Between COVID-19, flu season, or changing a poopy diaper on the go, hand sanitizer can be a life saver. But a lot of commercial hand sanitizers can contain fragrances and some pretty gross chemicals. To make sure you're getting the best possible product, we reviewed a ton of options and made sure they're easy to find at stores. There are options for gels, sprays, and wipes and lots of yummy smells like lavender or coconut and lemon, or just simply fragrance free if you want something simple. Try out several and stash them in places where you might need them, like the car, a favorite purse, backpack, or laptop bag. All of our non-toxic hand sanitizer recommendations are safer for you but super tough on germs!

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Food

4 Recipes for Batch Summer Drinks that You Can Spike AND that are Kid-Friendly

Ditch single use plastic and canned drinks at your next party

Summer is basically one big outdoor party. Anyone else wishing it will never end? With all of the heat, it's important to have icy beverages that everyone can enjoy. While it's easy to just load up with flats of canned cocktails or plastic bottles of flavored sparkling water, making a big batch of easy, tasty drinks is more budget friendly and planet friendly! Here are 4 of our favorite drink recipes meant for big containers, so you can quickly prepare them in advance and just set up a glass beverage dispenser as people start to arrive. Kids will love these fruity drinks and so will adults, especially if you add a splash of alcohol into your cup (we won't tell!). Plus you'll be skipping out on single use plastic bottles and BPA-lined aluminum cans. Try out one of these recipes at your next summer BBQ or event!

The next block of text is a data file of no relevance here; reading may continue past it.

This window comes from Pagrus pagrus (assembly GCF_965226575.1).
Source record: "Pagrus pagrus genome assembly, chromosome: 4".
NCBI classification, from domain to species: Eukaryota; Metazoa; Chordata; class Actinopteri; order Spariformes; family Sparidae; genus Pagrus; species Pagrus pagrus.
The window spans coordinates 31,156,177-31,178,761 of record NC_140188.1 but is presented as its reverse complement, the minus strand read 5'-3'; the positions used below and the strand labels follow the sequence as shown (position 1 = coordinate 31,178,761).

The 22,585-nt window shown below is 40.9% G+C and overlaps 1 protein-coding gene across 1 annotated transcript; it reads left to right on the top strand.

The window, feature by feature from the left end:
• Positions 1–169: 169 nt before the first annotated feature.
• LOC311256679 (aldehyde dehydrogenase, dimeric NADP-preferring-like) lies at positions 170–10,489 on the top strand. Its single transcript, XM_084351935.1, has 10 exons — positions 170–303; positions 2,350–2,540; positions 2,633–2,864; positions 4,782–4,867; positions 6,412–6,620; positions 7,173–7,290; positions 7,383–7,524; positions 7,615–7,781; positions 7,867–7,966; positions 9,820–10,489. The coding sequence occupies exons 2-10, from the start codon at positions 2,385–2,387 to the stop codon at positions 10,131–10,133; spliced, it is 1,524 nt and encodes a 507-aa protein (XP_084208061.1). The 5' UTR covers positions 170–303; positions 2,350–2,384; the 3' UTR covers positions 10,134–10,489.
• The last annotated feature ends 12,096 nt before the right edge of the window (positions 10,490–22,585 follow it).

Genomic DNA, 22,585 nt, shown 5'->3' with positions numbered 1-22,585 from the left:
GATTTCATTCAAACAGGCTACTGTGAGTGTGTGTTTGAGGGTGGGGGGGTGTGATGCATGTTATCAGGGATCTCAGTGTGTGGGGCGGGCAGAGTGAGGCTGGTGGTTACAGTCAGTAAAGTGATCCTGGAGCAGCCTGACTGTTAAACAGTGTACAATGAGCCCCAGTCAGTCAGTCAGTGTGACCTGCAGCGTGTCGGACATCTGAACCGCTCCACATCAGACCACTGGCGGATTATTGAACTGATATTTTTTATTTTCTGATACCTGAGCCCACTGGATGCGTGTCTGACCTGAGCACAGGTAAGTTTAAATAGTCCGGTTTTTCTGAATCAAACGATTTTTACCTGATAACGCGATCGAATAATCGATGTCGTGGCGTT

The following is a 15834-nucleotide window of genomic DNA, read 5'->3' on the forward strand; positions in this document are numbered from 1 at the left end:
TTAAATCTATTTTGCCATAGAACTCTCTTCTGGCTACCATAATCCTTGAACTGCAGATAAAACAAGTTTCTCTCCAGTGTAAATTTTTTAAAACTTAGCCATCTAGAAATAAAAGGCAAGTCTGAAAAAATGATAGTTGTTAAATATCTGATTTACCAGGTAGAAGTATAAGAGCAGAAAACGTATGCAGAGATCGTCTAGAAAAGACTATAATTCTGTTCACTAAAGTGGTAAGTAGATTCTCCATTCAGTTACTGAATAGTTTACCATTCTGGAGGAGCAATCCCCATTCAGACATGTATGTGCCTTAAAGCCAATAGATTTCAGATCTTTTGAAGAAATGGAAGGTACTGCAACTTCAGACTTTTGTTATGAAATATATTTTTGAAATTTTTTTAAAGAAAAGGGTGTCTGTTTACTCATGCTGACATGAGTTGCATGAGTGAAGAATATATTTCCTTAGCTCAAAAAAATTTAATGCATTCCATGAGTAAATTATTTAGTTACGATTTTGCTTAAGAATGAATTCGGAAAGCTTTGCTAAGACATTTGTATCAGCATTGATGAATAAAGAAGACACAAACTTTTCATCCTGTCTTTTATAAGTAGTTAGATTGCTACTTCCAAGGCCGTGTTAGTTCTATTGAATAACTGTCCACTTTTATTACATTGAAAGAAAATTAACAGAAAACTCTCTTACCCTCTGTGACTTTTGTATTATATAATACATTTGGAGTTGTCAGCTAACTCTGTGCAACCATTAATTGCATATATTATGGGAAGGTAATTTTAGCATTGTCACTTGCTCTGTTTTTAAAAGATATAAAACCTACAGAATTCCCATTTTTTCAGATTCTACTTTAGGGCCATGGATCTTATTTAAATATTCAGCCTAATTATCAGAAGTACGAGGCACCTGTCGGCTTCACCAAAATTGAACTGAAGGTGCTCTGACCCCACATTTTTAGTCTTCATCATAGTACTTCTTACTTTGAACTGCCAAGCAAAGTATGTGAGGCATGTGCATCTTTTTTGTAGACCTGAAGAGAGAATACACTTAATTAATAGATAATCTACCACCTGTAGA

Spiked Lemonade

-1 gallon of water

-3 cups lemon juice

-3.5 cups white sugar

-Fruit like peach, blueberries, blackberries, mint, etc

-4 cups vodka or 1 shot per glass if adding vodka after pouring

Instructions

  1. Stir the sugar into the water until it's completely dissolved.
  2. Mix in the lemon juice, fruit, and optional vodka. Serve over ice.

Fruit Punch

-8 cups ginger ale

-4 cups orange juice

-4 cups pineapple juice

-sliced fruit like orange

-Optional: 2 cups rum

Instructions

  1. Combine all ingredients and serve over ice

Watermelon Refresher

-8 cups seedless watermelon, cubed

-2 cups water

-2 cups ginger ale

-2 cups lime juice

-4 cups gin or vodka or 1 shot per glass if adding after pouring

Instructions

  1. Blend watermelon in a blender until pulverized. If you want a completely smooth consistency without pulp, strain the blended watermelon through a sieve.
  2. Combine all ingredients, including pulverized watermelon, and serve over ice.

Hibiscus Watermelon Cooler

8 cups water

8 hibiscus tea bags

8 cups watermelon juice (puree watermelon in blender)

½ cup honey

1 cup lime juice

4 cups tequila or 1 shot per glass if adding after pouring

Instructions

  1. Add the teabags to the water and let steep for 5-10 minutes
  2. Remove the teabags and add the rest of the ingredients
  3. Serve over ice
Food

Summer BBQ Essentials